The Kansas Department for Children and Families “failed thousands of families” over the past few years, says Carl Brewer. The Democratic candidate for governor whose grandson was found dead and encased in concrete last year isn’t ready to praise the agency’s new leader.
Democrats running for governor are divided over DCF Secretary Gina Meier-Hummel. Sen. Laura Kelly has embraced her, but others are taking a more hesitant approach.
“DCF’s immediate history of dishonesty and lack of transparency must be remedied. Describing Meier-Hummel to be an ‘agent of change’ is putting the cart before the horse. Meaningful change means restructuring DCF, and starting over with new leadership from outside Topeka,” Brewer said in a statement.
Kelly, of Topeka, was among the senators who supported Meier-Hummel at her confirmation hearing last week. Meier-Hummel will act as an “agent of change” and she’ll be leading the way at an agency that has “nowhere to go up but up,” Kelly said.
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A Senate committee voted unanimously to send Meier-Hummel’s nomination to the full Senate, which may vote this week to confirm her as secretary. She’s been serving in an acting capacity since December.
Brewer’s statement made no reference to his grandson Evan Brewer. The three-year-old Wichita boy’s body was found encased in concrete in September. Evan’s mother, Miranda Miller, and her boyfriend, Stephen Bodine, are in jail and charged with murder.
A family spokeswoman has previously said that DCF officials informed the family that a case file was dishonestly altered after Evan’s death.
Evan’s father, Carlo Brewer, is Carl Brewer’s son. Carl Brewer has said his family sought welfare checks on Evan from DCF multiple times.
Records released to The Eagle show a report of detailed allegations of abuse was not forwarded to a social worker investigating the case. Evan was never removed from the home, where he lived with chronic methamphetamine users who are now charged with his murder.
“(DCF) has failed thousands of families across the state over the past six years. We have heard from countless people desperately trying to get the protection they need for their kids but they have not received an adequate response from the state agency,” Brewer said.
House Democratic Leader Jim Ward, who is also running for governor, said he wants to know what actions Meier-Hummel has taken to prevent dishonesty at the agency and what methods are in place to ensure new rules and procedures being followed.
“She presents well. She says the right things. But back in the rooms where we don’t get to follow her, where we don’t get to track – what’s actually happening and how can I hold her accountable?” Ward said.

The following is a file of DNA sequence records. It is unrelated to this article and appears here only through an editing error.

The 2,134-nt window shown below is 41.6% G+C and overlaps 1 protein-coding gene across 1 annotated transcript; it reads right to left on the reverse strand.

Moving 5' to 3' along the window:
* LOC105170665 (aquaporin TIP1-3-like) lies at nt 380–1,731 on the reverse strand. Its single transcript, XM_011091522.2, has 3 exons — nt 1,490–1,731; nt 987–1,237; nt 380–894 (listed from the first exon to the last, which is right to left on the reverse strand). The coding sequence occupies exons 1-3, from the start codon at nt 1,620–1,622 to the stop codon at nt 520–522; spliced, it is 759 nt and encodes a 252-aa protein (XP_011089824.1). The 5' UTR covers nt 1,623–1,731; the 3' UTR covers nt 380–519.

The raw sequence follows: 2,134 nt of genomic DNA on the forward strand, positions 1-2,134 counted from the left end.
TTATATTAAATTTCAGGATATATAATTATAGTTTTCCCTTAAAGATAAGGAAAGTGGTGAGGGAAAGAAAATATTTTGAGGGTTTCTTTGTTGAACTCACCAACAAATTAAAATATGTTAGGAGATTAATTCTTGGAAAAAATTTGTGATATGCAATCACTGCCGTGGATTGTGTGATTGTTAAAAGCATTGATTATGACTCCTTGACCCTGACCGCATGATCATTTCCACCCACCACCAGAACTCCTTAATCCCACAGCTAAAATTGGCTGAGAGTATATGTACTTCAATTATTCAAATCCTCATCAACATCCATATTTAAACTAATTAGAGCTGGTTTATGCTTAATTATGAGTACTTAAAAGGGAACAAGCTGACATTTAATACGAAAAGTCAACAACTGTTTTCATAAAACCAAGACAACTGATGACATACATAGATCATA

Democratic candidate Josh Svaty advocates a wait-and-see approach.
“Honestly, she’s not been in the position long enough to make a full assessment,” Svaty said.
Kelly said that as governor she will consider people for positions regardless of party or affiliation.
“I will take into consideration that our agencies have been under incredible stress over the past seven years and that my intention would be to make appointments that reduce that stress, that allow for as much continuity if things are going well rather than unnecessarily upsetting the apple cart,” Kelly said.
Gov. Jeff Colyer brought on Meier-Hummel to reform the agency amid intense public scrutiny over child deaths, children missing from foster care and others who sleep in offices because placements can’t be found.
Meier-Hummel is asking the Legislature for a $16 million budget increase for DCF. The additional funds will be used to hire more child welfare staff, reserve emergency beds to keep children from having to sleep in offices, and hire more investigative staff to help track down missing youth.
Last month, she also dismissed Bill Gale, who was leading the DCF’s Wichita regional office. Recent “child tragedies” in the area helped drive the decision.
Some DCF staff also are being re-trained, Meier-Hummel has indicated recently.
“We know that we have a lot of work to do to gain the public’s trust in terms of being transparent,” Meier-Hummel told lawmakers last week. “We know that there have been some things that haven’t gone so right in recent years, so we’re working very hard to own those difficulties when they exist and not hide from them but tell the public what they are and tell the public what we’re doing about them.”
Meier-Hummel replaced Phyllis Gilmore, who retired as DCF secretary late last year. The announcement of her departure came weeks after the discovery of Evan’s body and revelations that upwards of 70 children are missing from the state’s foster care system.
Sam Brownback was governor at the time, but Colyer announced her selection.